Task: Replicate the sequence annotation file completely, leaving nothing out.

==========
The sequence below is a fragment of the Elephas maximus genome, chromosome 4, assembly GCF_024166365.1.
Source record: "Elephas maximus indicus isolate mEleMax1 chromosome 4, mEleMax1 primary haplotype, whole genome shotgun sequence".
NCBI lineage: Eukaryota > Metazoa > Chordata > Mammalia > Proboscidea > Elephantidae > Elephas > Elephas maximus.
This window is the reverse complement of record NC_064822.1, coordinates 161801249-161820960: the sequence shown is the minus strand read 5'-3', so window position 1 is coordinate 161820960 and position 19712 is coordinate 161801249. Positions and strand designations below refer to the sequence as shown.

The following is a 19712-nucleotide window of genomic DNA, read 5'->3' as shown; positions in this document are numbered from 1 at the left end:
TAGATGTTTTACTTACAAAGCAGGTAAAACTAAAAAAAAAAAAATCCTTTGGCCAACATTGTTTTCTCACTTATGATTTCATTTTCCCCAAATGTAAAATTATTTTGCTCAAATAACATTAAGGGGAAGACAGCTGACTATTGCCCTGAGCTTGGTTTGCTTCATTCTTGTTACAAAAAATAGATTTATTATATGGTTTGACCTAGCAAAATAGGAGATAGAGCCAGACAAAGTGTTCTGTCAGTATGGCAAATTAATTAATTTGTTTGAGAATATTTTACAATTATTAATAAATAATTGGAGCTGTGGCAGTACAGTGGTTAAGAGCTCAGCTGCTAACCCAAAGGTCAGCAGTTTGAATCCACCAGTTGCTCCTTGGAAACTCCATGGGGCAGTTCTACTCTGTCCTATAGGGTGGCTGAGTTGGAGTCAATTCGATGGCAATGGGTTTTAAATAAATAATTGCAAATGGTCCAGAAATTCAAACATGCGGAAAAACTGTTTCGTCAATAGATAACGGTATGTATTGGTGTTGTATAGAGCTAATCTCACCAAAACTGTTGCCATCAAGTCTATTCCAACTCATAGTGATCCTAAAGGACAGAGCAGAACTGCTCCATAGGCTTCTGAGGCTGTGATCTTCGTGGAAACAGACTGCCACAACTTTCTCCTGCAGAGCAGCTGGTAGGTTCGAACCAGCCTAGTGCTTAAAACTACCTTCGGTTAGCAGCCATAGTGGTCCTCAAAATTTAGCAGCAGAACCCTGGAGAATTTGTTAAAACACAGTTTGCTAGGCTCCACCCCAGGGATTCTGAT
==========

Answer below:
The sequence below is a fragment of the Elephas maximus genome, chromosome 4, assembly GCF_024166365.1.
Source record: "Elephas maximus indicus isolate mEleMax1 chromosome 4, mEleMax1 primary haplotype, whole genome shotgun sequence".
NCBI lineage: Eukaryota > Metazoa > Chordata > Mammalia > Proboscidea > Elephantidae > Elephas > Elephas maximus.
This window is the reverse complement of record NC_064822.1, coordinates 161801249-161820960: the sequence shown is the minus strand read 5'-3', so window position 1 is coordinate 161820960 and position 19712 is coordinate 161801249. Positions and strand designations below refer to the sequence as shown.

The following is a 19712-nucleotide window of genomic DNA, read 5'->3' as shown; positions in this document are numbered from 1 at the left end:
TAGATGTTTTACTTACAAAGCAGGTAAAACTAAAAAAAAAAAAATCCTTTGGCCAACATTGTTTTCTCACTTATGATTTCATTTTCCCCAAATGTAAAATTATTTTGCTCAAATAACATTAAGGGGAAGACAGCTGACTATTGCCCTGAGCTTGGTTTGCTTCATTCTTGTTACAAAAAATAGATTTATTATATGGTTTGACCTAGCAAAATAGGAGATAGAGCCAGACAAAGTGTTCTGTCAGTATGGCAAATTAATTAATTTGTTTGAGAATATTTTACAATTATTAATAAATAATTGGAGCTGTGGCAGTACAGTGGTTAAGAGCTCAGCTGCTAACCCAAAGGTCAGCAGTTTGAATCCACCAGTTGCTCCTTGGAAACTCCATGGGGCAGTTCTACTCTGTCCTATAGGGTGGCTGAGTTGGAGTCAATTCGATGGCAATGGGTTTTAAATAAATAATTGCAAATGGTCCAGAAATTCAAACATGCGGAAAAACTGTTTCGTCAATAGATAACGGTATGTATTGGTGTTGTATAGAGCTAATCTCACCAAAACTGTTGCCATCAAGTCTATTCCAACTCATAGTGATCCTAAAGGACAGAGCAGAACTGCTCCATAGGCTTCTGAGGCTGTGATCTTCGTGGAAACAGACTGCCACAACTTTCTCCTGCAGAGCAGCTGGTAGGTTCGAACCAGCCTAGTGCTTAAAACTACCTTCGGTTAGCAGCCATAGTGGTCCTCAAAATTTAGCAGCAGAACCCTGGAGAATTTGTTAAAACACAGTTTGCTAGGCTCCACCCCAGGGATTCTGAT